My drinking started getting worse. I began to have blackouts. I would get to work the next day and someone would tell me how funny I’d been or that I’d cursed out the boss. I had no memory of these things.

My turning point came in June of 1988. My coworkers and I were hanging out after a meeting, drinking. It was 11 o’clock at night, but I didn’t have a clue what time it was. The man at the bar said there was a phone call for me and that it was urgent. It was Carol, and she was hysterical. She was seven months pregnant at the time. The meeting had been over hours ago, and she had no idea where I was.

Carol is not the type of person who raises her voice, but when I got back home, she stood there in our tiny kitchen and screamed at me. As we stood there, I was seeing my mom and dad arguing. I hit rock bottom when I saw Carol and heard my mom’s voice instead. I can tell you truthfully that in that moment, as drunk as I was, I said to myself, “My father will not raise our child.” My last drink was June 7, 1988, and I’ve been sober ever since. My daughter has never seen me drunk.

Like a lot of people, I thought I could quit by myself. Soon, though, I realized I needed support. I tried Alcoholics Anonymous, but for me there was something missing. When our daughter Justine was born, we started going to church services. I joined men’s religious organizations, and they have helped very much.

Several years ago, I was having a spiritual battle. I prayed to the Lord, saying, “Please help me understand what’s keeping me from loving You.” I said that prayer for months. I went on a weekend church retreat for men, and I was asked to role-play the part of a boy getting beaten by his father. In that instant I was not playing a part. I was a child again, and my dad was beating me with a belt. One of the leaders of the weekend had to grab me and take me outside. I was surrounded by a bunch of men who watched over me.

The Lord works in mysterious ways. I did 44 years of anger work that Saturday afternoon. On Monday, I stayed home from work. Carol was out, and my daughter Justine was at school. I had been journaling about what had happened on Saturday, and I believe the Lord opened my spiritual eyes. I saw the events on Saturday happening again, and this time I saw what was really going on. I had been on the ground, yelling at my dad, “How could a loving father treat his son like that?” I had really been asking, “How could a loving God let this to happen to a little boy?”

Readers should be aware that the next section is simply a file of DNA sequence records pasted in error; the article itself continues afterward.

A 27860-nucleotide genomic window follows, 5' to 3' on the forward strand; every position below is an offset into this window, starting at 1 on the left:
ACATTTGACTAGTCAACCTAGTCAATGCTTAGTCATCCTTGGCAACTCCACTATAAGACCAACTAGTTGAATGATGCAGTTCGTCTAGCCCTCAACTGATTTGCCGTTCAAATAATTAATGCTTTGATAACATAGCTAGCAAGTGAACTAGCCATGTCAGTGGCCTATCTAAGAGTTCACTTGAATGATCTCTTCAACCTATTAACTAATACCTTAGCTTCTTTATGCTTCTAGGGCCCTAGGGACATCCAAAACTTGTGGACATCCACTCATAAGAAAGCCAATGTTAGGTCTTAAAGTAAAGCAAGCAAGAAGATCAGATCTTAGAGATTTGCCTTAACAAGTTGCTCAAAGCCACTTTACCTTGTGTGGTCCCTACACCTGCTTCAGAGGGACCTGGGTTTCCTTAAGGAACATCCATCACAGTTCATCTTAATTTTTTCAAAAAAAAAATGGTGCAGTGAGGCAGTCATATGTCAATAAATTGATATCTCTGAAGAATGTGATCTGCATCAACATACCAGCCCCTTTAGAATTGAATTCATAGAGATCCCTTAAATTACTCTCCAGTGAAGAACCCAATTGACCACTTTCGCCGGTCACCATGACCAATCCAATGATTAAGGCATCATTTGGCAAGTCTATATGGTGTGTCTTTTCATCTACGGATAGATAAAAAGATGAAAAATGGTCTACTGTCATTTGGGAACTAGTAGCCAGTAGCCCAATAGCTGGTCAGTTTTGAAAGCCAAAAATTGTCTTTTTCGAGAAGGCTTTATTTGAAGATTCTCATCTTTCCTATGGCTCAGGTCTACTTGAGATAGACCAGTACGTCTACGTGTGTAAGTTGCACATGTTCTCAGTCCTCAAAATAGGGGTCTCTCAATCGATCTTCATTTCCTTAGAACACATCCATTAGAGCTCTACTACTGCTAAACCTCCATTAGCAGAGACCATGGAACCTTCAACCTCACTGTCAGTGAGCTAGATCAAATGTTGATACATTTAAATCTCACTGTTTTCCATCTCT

My anger with the Lord had been keeping me from loving Him. The truth was, He had never left me. He had always been with me, He is with me now, and He’ll always be with me. On Saturday, I’d been able to write at the end of the entry, “I love you, Dad.” When I wrote in my journal on Monday, I was able to sign, “I love you, Lord.”

Since then, I’ve been making peace with my past. My dad was a retired Air Force serviceman. He fought in World War II, Korea and Vietnam. I have been blessed to be a part of Vets Journey Home, an organization formed for veterans of combat. Hearing stories of the hell these men and women experienced has given me compassion for my dad.

I’ve tried to teach my daughter the messages I never received: God and religion are necessary and important; my “yes” means nothing until I can say “no”; I’m loved for who I am, not for the number of things I can do.

I am one drink away from being an alcoholic, and that’s after 21 years of being sober. My hope in telling this story is that perhaps someone dealing with addiction—any addiction—can have hope that with God’s help anything is possible.

I’m happiest when I’m conscious, and I’m most conscious when I’m connected to the Lord.

Daily Inspiration

"As long as we believe that everything good comes from the Lord, we do not take credit for the things we do as we practice goodwill."

True Christian Religion 439